Studying the Blues
A few key pieces (desk, chair, floating shelves) can transform a quiet sleeping space into an efficient work area. If space permits, try and keep the zones distinct from one another by setting the work area away from the bed. The trick is making sure all of the decorative elements (color palette, furniture finishes) play well together.
Go bold. Think bright. If you want to carve out a space for your child to get homework done, keep the color scheme cool, invigorating, and fun. Add shelving and functional storage accessories that work with his or her style.
Got a corner? Work it. Even a formal living room can accommodate a work zone. Sneak in a table, chair, and a few office accessories (task lamp, storage bins) so you have a spot to retreat to for working on an assignment, writing a letter, or reading the paper.
There's no sense in overlooking a space—and, yes, that includes a hallway. If you're graced with an area that is long and not-so-narrow, then capitalize on this free territory by propping a desk and slim seat (like a stool) against a punchy printed floral wallpaper.
Desperately seeking eligible nook for a few office pieces? Any inch of a living room, dining room, or den can make an adequate space for a desk and seat. If your room is neutral (wheat colored walls, exposed wood floors), then introduce a splash of color with these pieces. Here, a shot of robin's egg blue adds an upbeat touch.
Color is a useful tool for differentiating a space. If you're working side by side, stay consistent (one style of furniture) but invite in different colors to give the space some personality.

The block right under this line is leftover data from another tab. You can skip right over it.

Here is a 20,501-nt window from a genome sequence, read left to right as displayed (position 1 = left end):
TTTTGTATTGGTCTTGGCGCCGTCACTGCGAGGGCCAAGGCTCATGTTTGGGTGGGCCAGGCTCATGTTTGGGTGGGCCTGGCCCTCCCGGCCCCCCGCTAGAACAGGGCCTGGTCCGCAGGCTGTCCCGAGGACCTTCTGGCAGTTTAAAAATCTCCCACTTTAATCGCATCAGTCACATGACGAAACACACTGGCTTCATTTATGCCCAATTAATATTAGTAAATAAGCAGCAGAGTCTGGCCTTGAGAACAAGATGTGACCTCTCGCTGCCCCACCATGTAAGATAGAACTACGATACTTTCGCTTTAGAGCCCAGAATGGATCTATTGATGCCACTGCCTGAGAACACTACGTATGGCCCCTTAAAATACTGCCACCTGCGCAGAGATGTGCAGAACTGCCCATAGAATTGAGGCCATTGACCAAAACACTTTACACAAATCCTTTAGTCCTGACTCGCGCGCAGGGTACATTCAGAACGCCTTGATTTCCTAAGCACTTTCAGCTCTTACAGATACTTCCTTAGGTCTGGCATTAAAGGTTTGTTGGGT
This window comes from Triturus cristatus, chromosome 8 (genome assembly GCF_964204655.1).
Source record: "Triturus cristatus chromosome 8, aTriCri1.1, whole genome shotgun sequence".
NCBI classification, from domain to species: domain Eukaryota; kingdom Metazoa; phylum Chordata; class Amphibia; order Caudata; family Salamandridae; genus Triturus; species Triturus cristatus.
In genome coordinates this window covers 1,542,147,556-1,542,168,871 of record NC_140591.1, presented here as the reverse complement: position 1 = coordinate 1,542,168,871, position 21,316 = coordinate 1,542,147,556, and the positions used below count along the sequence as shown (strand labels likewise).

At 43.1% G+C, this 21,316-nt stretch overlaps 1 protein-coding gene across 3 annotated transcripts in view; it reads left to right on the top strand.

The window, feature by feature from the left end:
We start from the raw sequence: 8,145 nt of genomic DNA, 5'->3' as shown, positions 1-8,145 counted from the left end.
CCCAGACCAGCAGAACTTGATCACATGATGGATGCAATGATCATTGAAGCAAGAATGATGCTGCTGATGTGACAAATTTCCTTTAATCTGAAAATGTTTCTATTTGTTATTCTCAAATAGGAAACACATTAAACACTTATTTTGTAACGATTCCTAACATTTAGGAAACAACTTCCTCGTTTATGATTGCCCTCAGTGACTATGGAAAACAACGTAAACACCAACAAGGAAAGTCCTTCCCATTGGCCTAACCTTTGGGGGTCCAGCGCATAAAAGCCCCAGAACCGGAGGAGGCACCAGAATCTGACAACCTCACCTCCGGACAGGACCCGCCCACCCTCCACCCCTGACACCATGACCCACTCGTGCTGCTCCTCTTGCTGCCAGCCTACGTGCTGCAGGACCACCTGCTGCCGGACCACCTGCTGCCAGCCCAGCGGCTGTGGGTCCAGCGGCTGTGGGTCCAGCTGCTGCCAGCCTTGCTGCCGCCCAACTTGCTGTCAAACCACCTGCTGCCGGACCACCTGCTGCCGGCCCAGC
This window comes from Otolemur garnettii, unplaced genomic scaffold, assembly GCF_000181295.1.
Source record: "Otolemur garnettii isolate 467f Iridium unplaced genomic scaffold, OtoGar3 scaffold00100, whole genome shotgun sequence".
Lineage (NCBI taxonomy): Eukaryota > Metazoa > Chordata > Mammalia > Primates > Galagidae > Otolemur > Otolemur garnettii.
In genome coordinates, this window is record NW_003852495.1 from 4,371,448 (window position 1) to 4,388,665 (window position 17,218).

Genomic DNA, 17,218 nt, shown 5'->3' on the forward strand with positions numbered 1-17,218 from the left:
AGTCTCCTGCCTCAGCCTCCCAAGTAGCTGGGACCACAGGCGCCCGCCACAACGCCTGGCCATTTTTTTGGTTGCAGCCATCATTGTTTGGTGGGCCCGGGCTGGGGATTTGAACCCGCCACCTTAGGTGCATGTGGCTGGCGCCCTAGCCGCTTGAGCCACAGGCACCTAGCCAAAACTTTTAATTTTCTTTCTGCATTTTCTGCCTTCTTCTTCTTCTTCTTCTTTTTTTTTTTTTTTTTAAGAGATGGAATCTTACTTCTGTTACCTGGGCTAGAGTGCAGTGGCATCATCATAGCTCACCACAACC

If you're searching for a way to keep your work area from cramping your decorating style, focus on blending in. For example, a shiny black lacquer desk would feel out of place against a floral wallpaper. This weathered desk and chair suits the vintage style with true intention.
The Great Wall
When you’re short on space, a bare wall can be a valuable asset. Consider building up (rather than always extending wide). Simple, easy-to-install floating shelves are a practical way of breaking up a wall painted a bright hue.
Kitchen on one side; office on the other. A simple architectural detail can divide a space without making it feel out of place. Keeping the color palette consistent and neutral will allow you to bring in all sorts of utilitarian pieces like file cabinets, storage containers, and shelves for organizing items.
- Nathan Merwitz
5 Negative Effects of Poor Posture in the Workplace 0
Poor posture while sitting for extended periods of time has the potential to lead to many negative side effects. We all know that sitting improperly has a definite impact on our bodies, especially our backs. However, there are many unseen impacts that you might not have considered.
Complications from sitting incorrectly can be felt not only in your body, but also in your mind. It’s effects can greatly impact your ability to physically, mentally, and emotionally function.
1. Improper Digestion
- Nathan Merwitz